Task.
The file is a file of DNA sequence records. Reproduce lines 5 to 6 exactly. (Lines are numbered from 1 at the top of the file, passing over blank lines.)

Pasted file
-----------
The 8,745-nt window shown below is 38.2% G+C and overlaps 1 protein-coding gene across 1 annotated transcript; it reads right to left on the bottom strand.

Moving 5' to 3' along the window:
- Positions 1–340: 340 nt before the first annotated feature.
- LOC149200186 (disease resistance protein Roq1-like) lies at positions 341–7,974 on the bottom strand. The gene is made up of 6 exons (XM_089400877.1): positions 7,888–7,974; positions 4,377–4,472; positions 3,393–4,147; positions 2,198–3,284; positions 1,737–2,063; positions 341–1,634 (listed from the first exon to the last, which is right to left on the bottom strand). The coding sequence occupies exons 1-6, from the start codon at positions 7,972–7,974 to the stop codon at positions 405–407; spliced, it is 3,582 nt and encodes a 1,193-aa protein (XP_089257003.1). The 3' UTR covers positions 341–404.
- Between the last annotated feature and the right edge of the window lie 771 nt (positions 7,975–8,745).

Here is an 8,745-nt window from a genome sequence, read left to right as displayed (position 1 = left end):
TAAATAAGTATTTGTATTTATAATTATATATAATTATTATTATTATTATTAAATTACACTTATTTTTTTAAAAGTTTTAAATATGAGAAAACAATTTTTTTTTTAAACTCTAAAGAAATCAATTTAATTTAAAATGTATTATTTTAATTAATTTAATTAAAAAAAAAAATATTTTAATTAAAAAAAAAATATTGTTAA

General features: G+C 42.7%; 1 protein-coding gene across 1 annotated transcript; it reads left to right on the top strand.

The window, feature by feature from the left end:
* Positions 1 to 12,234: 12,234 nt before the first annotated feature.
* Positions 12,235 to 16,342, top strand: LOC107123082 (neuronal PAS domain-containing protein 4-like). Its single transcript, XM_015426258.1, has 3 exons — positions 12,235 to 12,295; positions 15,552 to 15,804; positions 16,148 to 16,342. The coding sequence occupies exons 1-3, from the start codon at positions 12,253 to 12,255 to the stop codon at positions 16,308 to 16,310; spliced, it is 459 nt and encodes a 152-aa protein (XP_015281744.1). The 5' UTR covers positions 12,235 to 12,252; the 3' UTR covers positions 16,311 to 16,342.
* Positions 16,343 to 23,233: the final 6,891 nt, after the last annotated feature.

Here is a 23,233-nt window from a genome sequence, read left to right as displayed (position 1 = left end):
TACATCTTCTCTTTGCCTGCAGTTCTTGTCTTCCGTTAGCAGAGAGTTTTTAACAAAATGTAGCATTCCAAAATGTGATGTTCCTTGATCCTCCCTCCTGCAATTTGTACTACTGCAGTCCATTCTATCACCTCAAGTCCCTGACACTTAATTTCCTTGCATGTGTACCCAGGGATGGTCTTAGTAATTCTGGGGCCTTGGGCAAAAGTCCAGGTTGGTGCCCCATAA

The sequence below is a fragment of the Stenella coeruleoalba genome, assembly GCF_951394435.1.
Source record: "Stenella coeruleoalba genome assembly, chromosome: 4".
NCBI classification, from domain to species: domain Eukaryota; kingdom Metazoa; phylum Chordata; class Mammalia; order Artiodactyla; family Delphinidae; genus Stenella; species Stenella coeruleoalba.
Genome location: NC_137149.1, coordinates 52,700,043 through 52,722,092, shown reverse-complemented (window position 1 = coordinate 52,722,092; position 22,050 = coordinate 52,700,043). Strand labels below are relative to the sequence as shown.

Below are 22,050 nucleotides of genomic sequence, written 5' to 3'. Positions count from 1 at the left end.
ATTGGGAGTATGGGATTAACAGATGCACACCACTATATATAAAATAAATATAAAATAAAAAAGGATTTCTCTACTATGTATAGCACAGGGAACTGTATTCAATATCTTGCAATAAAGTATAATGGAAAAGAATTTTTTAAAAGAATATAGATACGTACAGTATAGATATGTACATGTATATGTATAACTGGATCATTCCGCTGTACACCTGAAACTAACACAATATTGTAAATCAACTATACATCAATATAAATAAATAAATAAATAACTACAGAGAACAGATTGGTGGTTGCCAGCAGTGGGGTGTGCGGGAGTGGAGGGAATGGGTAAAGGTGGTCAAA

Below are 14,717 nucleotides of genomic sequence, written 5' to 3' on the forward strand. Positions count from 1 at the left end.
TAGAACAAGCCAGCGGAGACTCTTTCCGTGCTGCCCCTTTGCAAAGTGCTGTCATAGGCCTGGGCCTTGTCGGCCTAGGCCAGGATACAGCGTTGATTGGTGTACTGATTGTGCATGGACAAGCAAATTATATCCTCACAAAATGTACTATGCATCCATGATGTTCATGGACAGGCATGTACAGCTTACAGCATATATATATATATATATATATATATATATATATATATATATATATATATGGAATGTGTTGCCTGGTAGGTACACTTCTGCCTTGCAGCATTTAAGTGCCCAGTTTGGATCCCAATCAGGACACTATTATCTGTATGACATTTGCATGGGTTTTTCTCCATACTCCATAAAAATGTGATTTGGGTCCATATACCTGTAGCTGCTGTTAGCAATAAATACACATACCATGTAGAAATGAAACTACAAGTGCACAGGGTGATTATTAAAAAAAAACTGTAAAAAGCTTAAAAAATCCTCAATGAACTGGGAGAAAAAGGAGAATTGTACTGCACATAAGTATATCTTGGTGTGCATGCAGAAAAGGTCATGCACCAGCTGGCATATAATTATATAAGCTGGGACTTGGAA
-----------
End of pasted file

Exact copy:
- Between the last annotated feature and the right edge of the window lie 771 nt (positions 7,975–8,745).

Here is an 8,745-nt window from a genome sequence, read left to right as displayed (position 1 = left end):